Introduction

Upon successful authentication, Azure AD issues a signed JWT token (id token or access token). The resource application needs to know the public key of the certificate used sign the token in order to validate the token signature. Depending upon the type (OAuth2 or SAML Application) of the resource application, the steps to obtain the pubic key information are different. An OWIN asp.net application can throw the following error when it’s not able to find the kid to validate the token signature:

IDX10501: Signature validation failed. Unable to match ‘kid’ or IDX10501: Signature validation failed. Unable to match key

The setup:

To demonstrate the concept, I have registered the following 3 Applications in Azure AD:

bhfrontend app – used to sign in and get an access token to one of the following backend app:
bhbackend app – backend oauth2 application which the bhfrontend app requests an access token for
SharepointSAMLTest app – backend SAML application which the bhfrontend app requests an access token for

  1. bhbackend – OAuth2 app (created from Azure Active Directory -> App Registration -> New Registration in the Azure portal).

  1. SharepointSAMLTest – SAML application (created from Azure AD -> Enterprise Application -> New Application -> Non-gallery application -> configure SAML Single sign-on). Note that Azure AD automatically assigns certificate to this application. This certificate is used to sign both a SAML token and an oauth2 token.

  1. bhfrontend – OAuth2 web app (created the same way as bhbackend above). In the API permissions add both bhbackend and SharepointSAMLTest app and grant admin consent. You will also need to create a password secret for this application (to be used later in an authorization code flow to get an access token). This application is used for sign in and get an access token for both the bhbackend app and the SharepointSAMLTest app.

OAuth2 resource application

Use Postman’s Authorization Code flow to obtain an access token for the bhbackend app. For oauth2 applications, use the following keys discovery endpoint to find the public key of the signing certificate: https://login.microsoftonline.com/common/discovery/keys 

I am using https://jwt.ms to decode the access token and kid in the access token should match one of the 3 kids at the end point.

Note: The application demonstrated here is a V1 app. For V2 app, use https://login.microsoftonline.com/common/discovery/v2.0/keys instead of.

SAML Resource Application

Again, use Postman to get an access token for the SharepointSAMLTest App. Azure AD uses the certificate created for this application to sign the token. For this scenario, we have to use the following keys discovery endpoint to get to the public key of that certificate. The App ID below can be found in the Properties section of that Enterprise App.

https://login.microsoftonline.com/<tenant name>/discovery/keys?appid=<SAML App ID>

The above keys discovery endpoint can be obtained from the app-specific metadata endpoint:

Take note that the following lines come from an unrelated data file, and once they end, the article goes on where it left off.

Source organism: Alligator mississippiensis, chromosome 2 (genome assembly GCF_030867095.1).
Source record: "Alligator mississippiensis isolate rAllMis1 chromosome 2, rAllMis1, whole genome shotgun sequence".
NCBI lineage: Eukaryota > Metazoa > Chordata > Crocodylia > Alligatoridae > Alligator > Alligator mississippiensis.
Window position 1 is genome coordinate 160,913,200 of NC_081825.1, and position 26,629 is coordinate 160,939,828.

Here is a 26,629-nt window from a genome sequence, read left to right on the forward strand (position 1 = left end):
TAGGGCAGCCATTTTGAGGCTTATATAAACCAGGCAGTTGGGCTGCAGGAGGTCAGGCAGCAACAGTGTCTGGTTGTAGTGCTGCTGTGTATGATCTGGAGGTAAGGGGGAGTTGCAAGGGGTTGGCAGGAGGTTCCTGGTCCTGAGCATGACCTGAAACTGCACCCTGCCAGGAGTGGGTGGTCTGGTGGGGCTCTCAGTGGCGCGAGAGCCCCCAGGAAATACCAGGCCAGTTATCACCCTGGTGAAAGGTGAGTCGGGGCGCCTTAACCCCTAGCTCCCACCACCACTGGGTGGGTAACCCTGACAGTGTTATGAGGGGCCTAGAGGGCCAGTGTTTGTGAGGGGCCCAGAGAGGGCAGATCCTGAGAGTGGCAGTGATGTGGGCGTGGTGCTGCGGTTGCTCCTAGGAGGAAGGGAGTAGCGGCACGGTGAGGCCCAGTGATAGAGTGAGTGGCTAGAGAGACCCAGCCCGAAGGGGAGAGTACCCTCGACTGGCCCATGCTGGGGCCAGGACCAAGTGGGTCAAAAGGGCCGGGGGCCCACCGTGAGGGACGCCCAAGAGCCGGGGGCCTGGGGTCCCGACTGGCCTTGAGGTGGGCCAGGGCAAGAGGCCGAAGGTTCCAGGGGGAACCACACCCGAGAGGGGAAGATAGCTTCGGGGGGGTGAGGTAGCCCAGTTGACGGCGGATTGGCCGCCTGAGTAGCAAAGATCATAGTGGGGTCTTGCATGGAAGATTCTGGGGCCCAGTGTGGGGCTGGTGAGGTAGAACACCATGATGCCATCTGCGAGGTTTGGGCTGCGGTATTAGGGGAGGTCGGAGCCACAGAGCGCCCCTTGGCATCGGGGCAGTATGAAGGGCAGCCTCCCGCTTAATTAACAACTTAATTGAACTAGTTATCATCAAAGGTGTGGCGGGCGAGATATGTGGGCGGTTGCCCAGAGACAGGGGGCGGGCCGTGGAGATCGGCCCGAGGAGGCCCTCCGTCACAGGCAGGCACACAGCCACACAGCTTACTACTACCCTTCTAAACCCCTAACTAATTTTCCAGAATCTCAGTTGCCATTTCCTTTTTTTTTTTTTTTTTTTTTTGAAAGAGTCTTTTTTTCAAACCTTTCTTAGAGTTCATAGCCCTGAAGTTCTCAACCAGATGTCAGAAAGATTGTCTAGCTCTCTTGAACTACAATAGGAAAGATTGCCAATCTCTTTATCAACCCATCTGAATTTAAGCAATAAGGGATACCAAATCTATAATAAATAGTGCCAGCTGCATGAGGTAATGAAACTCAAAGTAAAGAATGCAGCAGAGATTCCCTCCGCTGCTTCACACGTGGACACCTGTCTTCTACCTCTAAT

https://login.microsoftonline.com/<tenant name>/.well-known/openid-configuration?appid=<SAML App ID>

This is also documented below for both V1 and V2 endpoint:

V2 OpenID Connect protocol
V1 OpenID Connect protocol

If your app has custom signing keys as a result of using the claims-mapping feature, you must append an appid query parameter containing the app ID in order to get a jwks_uri pointing to your app’s signing key information. For example: https://login.microsoftonline.com/{tenant}/v2.0/.well-known/openid-configuration?appid=6731de76-14a6-49ae-97bc-6eba6914391e contains a jwks_uri of https://login.microsoftonline.com/{tenant}/discovery/v2.0/keys?appid=6731de76-14a6-49ae-97bc-6eba6914391e.

Typically, you would use this metadata document to configure an OpenID Connect library or SDK; the library would use the metadata to do its work. However, if you’re not using a pre-built OpenID Connect library, you can follow the steps in the remainder of this article to do sign-in in a web app by using the Microsoft identity platform endpoint.

In the example above I use the bhfrontend application as OAuth2 application for sign in.  If this application is a SAML Application with Single Sign-On feature enabled, the same Signature Validation error can occur here.  To resolve the error one should use the application-specific metadata endpoint.  See below examples for both the OpenID Connect OWIN middleware of JWT Bearer Authentication middleware usage of the MetadataAddress property.

OpenID Connect middleware:
use OpenIdConnectAuthenticationOptions.MetadataAddress Property

app.UseOpenIdConnectAuthentication(
    new OpenIdConnectAuthenticationOptions
    {
        // Sets the ClientId, authority, RedirectUri as obtained from        web.config
        ClientId = clientId,
        Authority = authority,
        RedirectUri = redirectUri,
        MetadataAddress = "https://login.microsoftonline.com/<tenant name>/.well-known/openid-configuration?appid=<SAML App ID>"
        PostLogoutRedirectUri = redirectUri,
    }

JWT Bearer Authentication middleware:
use JwtBearerOptions.MetadataAddress Property

app.UseJwtBearerAuthentication(new JwtBearerOptions
{
    Audience = "...",
    Authority = "...",
    MetadataAddress = "https://login.microsoftonline.com/<tenant name>/.well-known/openid-configuration?appid=<SAML App ID>",
    TokenValidationParameters = new TokenValidationParameters
    {
       ...
    }
});

Conclusion

I hope this blog post provides clarification on how to get to the public key of the signing certificate to validate the token signature. Please leave us a comment if you find this helpful. If you want to learn more about Azure AD signing keys rollover, you should take a look at this article.

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